Overall, I rather enjoyed How to Stay Alive. I know that Bear is one of those people you either love or can’t stand – I quite like his enthusiastic style and it comes across here.

Perfect Christmas present for someone who’s got everything. Now they can survive anything too.

Huge thanks to Bantam Press for the advance copy.

Need to Know – Karen Cleveland


Vivian Miller is a dedicated CIA counterintelligence analyst assigned to uncover the leaders of Russian sleeper cells in the United States. On track for a much-needed promotion, she’s developed a system for identifying Russian agents, seemingly normal people living in plain sight.

After accessing the computer of a potential Russian operative, Vivian stumbles on a secret dossier of deep-cover agents within America’s borders. A few clicks later, everything that matters to her—her job, her husband, even her four children—are threatened.

Vivian has vowed to defend her country against all enemies, foreign and domestic. But now she’s facing impossible choices. Torn between loyalty and betrayal, allegiance and treason, love and suspicion, who can she trust?

Sometimes a book turns up which piques your interest right off the bat. I do love a good spy thriller and Need to Know doesn’t disappoint. It’s clever, rattles along at a fair old clip and poses some interesting questions – what would you do when faced with a choice between your country and your family? It’s one of those can’t put it down books which I polished off in a single sitting, more or less.

Superbly plotted, with some fantastic twists and great characters. Highly recommended. Sadly you’ll have to wait until January to read it!

Many thanks to Becky Short and Bantam Press for the advance copy. I loved what you did with the book edges!

This book is rather splendid.

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The House of Spines – Michael J. Malone


Ran McGhie’s world has been turned upside down. A young, lonely and frustrated writer, and suffering from mental-health problems, he discovers that his long-dead mother was related to one of Glasgow’s oldest merchant families. Not only that, but Ran has inherited Newton Hall, a vast mansion that belonged to his great-uncle, who appears to have been watching from afar as his estranged great-nephew has grown up. Entering his new-found home, he finds that Great-Uncle Fitzpatrick has turned it into a temple to the written word – the perfect place for poet Ran. But everything is not as it seems. As he explores the Hall’s endless corridors, Ran’s grasp on reality appears to be loosening. And then he comes across an ancient lift; and in that lift a mirror. And in the mirror … the reflection of a woman …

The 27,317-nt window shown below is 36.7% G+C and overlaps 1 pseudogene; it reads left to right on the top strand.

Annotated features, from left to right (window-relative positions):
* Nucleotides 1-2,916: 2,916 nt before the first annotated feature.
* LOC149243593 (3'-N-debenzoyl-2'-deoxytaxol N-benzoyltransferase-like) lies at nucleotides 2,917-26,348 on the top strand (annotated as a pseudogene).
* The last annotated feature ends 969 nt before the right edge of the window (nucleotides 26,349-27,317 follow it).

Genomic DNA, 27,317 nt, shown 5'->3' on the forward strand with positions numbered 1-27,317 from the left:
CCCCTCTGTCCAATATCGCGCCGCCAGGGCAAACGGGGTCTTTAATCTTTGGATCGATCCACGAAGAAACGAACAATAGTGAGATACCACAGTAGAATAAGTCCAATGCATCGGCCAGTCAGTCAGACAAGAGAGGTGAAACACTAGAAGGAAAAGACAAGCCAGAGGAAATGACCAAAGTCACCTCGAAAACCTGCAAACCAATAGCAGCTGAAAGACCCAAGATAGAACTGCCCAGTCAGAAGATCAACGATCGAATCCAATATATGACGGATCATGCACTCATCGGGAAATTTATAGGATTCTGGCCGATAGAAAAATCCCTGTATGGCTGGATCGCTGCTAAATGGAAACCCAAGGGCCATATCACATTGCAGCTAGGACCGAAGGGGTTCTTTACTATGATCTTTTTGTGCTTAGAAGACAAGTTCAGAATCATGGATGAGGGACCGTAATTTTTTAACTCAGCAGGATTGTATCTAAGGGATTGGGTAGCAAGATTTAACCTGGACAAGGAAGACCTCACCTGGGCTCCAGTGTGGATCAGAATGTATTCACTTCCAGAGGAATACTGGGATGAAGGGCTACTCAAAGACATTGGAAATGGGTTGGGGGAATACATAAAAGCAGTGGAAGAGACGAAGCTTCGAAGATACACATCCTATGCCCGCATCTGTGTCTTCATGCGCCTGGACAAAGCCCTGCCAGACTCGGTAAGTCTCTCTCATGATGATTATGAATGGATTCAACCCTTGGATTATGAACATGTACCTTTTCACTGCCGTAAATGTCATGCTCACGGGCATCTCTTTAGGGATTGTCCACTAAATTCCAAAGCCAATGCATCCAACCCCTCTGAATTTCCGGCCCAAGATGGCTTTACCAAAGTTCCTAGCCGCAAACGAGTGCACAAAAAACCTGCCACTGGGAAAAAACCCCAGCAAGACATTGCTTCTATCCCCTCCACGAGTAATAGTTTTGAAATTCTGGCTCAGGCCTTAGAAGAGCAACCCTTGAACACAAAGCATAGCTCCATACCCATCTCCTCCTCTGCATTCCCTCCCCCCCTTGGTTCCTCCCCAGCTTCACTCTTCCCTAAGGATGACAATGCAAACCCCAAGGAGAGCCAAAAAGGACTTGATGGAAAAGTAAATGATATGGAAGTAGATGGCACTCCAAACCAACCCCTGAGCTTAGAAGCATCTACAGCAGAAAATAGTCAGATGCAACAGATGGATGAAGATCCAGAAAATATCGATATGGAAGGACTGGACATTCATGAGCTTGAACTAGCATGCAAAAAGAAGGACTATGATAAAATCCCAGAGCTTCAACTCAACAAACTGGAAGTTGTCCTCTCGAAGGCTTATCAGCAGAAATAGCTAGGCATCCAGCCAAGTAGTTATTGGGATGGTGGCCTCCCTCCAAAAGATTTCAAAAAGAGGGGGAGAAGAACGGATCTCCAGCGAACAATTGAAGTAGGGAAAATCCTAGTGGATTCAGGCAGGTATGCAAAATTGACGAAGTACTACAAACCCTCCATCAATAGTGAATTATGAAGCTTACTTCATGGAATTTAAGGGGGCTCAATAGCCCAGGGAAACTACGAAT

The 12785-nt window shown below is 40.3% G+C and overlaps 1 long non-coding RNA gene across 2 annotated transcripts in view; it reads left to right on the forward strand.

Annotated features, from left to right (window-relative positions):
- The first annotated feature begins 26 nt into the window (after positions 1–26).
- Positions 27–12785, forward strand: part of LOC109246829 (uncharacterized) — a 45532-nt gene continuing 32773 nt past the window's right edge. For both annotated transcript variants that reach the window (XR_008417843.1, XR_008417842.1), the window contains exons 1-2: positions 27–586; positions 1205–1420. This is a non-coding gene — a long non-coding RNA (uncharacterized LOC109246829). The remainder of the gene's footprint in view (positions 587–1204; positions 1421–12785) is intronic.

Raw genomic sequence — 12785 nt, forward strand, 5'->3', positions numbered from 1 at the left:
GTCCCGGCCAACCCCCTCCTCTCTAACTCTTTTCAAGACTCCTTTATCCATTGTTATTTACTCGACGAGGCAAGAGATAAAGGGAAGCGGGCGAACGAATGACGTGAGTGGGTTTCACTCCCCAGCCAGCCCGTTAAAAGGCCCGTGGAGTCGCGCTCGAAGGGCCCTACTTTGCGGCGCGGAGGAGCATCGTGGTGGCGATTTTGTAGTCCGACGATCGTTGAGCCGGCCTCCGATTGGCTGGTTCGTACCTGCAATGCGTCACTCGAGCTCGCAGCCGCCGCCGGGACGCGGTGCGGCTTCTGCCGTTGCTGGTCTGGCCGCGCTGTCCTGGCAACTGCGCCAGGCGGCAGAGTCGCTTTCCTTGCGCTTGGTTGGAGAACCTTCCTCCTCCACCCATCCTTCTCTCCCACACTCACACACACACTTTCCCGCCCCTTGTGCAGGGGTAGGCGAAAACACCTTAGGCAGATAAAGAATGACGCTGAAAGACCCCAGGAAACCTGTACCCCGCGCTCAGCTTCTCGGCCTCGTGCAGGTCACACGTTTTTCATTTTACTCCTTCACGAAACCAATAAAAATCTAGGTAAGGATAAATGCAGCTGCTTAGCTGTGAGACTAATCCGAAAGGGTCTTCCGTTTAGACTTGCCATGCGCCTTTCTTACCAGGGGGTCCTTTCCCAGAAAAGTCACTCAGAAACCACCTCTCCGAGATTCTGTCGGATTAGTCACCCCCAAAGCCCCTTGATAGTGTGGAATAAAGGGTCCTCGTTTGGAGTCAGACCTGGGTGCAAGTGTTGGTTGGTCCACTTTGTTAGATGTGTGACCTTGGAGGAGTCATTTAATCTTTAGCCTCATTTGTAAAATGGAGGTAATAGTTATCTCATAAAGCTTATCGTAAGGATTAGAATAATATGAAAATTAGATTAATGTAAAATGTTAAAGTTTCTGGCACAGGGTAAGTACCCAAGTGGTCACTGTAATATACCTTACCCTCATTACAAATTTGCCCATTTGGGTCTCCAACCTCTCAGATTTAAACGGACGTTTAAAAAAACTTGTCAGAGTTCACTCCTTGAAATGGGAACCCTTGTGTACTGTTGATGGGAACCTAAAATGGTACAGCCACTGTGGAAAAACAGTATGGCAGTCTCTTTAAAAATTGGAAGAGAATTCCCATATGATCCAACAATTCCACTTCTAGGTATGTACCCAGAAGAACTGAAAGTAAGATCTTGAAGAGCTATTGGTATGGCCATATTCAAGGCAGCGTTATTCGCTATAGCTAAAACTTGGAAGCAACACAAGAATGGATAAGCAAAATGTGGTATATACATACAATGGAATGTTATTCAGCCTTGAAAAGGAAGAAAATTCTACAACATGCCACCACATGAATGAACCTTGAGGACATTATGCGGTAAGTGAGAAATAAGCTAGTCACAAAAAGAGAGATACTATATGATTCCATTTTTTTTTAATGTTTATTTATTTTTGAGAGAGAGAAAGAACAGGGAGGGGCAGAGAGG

House of Spines is a deliciously gothic, spooky tale set in an old house near Glasgow. Inherited by writer Ranald McGhie from a long-lost relative, the house is host to a magnificent collection of books, and more than a few family secrets.

Michael J. Malone has created a beautifully layered story, filled with strong characters, not least of which is Newton Hall which becomes a character in and of itself in the book – with creepy corridors, an ancient lift and long-forgotten rooms and a housekeeper/gardener couple who seem to have become part of the very fabric of the house. We follow young Ran as he first delights in his new-found property owner status but soon the house’s… quirks start to show up. As the secrets unravel, so does Ran’s sanity. Are the events really happening, or has his grip on the real world started to fray?

Fantastic characters, a gloriously mysterious house and a delightfully twisty plot. Highly recommended.

House of Spines by Michael J. Malone is out now, from Orenda Books. You can find Michael on twitter @MichaelJMalone1

Many thanks to Anne Cater and Orenda Books for asking me to take part in the tour, and for the review copy.

All The Wicked Girls – Chris Whitaker


“Raine sometimes complains that nothing exciting is ever gonna happen in Grace again. Daddy told her careful what you wish for.”

Everyone loves Summer Ryan. A model student and musical prodigy, she’s a ray of light in the struggling small town of Grace, Alabama – especially compared to her troubled sister, Raine.

Then Summer goes missing. Grace is already simmering, and with this new tragedy the police have their hands full keeping the peace. Only Raine throws herself into the search, supported by a most unlikely ally.

But perhaps there was always more to Summer than met the eye

Regular readers (and twitter followers) will be well aware of my love for Tall Oaks, Chris Whitaker’s stunning debut novel. It kept me up until the wee small hours reading.